Sunday, January 18, 2015
Heterogeneity and Body Modification
When the class discussed the ancient Chinese practice of footbinding compared to the modern ubiquity of high heels, one idea came up again and again as an essential difference between the two: Western women have a much greater degree of choice than did Chinese girls, who for all intents and purposes had no say in the matter. While an American or European woman's choice to go without stilettos may result in the occasional scornful glance or social disadvantage, no one is going to restrain her and force her foot into a Manolo. I believe this reflects a much broader trend when it comes to body modification in the contemporary Western world: we choose if, and how, to modify our bodies, making it a fundamentally different practice from traditional body modification.*
From footbinding to adult circumcision, almost all of the traditional forms of body modification we discussed in class had the common purpose of a young person eligible for marriage. Through body modification, young men showed their courage and young women their beauty, and both showed off the visible evidence that they had been accepted by their society. Body modification that makes young people eligible for marriage can only prevail if all members of a society agree, more or less, on what it means to be eligible for marriage; in other words, "mandatory" body modification can only exist in a largely homogeneous society. However, immigration, technology, and globalization have made the modern Western world a fundamentally heterogeneous place. Body modification still exists, but in a radically different way, as it becomes an individual choice rather than a rite of passage. Some women wear heels to elongate their legs, while others opt for sneakers; some men get sleeves of tattoos, while others don't; etcetera.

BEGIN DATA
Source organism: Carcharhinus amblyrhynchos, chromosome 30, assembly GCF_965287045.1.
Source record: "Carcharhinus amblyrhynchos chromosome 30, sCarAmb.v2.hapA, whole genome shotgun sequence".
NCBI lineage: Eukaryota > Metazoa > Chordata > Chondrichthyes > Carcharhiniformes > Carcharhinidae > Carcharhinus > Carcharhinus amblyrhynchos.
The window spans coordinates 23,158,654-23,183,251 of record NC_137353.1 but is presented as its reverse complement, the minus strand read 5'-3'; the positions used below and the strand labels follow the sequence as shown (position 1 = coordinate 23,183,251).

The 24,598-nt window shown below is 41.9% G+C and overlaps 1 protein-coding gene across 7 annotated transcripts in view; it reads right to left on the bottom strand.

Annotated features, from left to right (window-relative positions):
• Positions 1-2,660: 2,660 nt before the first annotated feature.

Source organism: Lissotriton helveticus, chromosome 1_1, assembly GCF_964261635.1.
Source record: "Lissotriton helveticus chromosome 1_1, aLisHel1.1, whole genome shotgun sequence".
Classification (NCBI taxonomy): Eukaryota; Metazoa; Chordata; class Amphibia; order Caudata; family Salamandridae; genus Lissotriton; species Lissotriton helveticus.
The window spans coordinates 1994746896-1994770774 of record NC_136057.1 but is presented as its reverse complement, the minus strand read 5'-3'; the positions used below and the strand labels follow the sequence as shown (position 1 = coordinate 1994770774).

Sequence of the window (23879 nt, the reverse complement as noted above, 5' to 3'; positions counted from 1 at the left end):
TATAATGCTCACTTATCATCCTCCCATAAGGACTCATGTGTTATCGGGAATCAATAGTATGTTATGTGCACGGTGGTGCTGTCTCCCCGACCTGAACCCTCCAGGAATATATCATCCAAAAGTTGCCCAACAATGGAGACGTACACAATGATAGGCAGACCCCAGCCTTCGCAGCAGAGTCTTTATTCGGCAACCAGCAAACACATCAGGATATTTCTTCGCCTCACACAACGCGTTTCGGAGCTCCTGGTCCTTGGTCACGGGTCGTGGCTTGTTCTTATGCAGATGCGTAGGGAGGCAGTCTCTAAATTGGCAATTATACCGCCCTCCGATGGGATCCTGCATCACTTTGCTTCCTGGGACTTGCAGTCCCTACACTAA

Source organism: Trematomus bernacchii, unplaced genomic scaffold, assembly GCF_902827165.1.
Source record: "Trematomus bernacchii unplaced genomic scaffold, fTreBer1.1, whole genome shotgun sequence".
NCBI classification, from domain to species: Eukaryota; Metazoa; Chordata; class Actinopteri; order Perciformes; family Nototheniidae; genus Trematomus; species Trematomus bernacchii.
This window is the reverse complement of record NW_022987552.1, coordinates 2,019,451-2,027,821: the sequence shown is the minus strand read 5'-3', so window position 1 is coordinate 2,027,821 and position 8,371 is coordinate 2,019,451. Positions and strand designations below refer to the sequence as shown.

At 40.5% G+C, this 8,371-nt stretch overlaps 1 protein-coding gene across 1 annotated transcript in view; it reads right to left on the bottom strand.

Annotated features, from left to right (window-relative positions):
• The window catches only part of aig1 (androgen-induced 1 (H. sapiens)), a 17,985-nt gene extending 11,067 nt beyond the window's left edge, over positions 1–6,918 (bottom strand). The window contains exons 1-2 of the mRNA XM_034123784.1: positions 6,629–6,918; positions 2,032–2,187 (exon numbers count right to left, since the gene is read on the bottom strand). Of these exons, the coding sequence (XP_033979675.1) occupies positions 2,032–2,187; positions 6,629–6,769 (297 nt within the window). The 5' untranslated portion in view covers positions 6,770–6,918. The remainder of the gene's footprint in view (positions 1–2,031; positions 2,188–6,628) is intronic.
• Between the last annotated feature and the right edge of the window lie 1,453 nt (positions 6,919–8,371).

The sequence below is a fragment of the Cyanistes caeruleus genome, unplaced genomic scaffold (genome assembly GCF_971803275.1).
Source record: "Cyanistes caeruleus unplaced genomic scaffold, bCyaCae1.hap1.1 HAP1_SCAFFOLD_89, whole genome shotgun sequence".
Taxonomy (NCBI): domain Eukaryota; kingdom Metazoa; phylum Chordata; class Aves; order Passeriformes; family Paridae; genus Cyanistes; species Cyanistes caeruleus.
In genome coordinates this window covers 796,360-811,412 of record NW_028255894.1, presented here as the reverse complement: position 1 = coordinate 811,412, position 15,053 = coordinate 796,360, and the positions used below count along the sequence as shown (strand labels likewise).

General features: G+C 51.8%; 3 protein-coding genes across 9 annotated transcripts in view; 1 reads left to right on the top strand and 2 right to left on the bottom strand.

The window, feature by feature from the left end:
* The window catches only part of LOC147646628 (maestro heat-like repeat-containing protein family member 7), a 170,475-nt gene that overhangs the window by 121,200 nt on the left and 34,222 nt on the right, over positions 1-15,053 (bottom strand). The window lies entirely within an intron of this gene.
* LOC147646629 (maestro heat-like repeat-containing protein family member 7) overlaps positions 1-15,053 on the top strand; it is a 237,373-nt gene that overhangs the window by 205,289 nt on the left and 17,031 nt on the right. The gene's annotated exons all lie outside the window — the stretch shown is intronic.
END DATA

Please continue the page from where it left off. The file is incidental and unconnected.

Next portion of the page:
While modern Western body modification may be meant to beautify its subjects and attract romantic partners, the basic purpose of body modification is no longer to brand its subjects as accepted (and marriageable) members of society. Many, many Americans (and others) who choose to modify their bodies will tell you they did it simply because they thought it would "look cool" (me and my seven ear piercings being an example). In that way, the net effect of body modification has been turned on its head, and body modifications in the West now advertise individuality rather than conformity.
(*infant circumcision is the only real exception I can think of to this)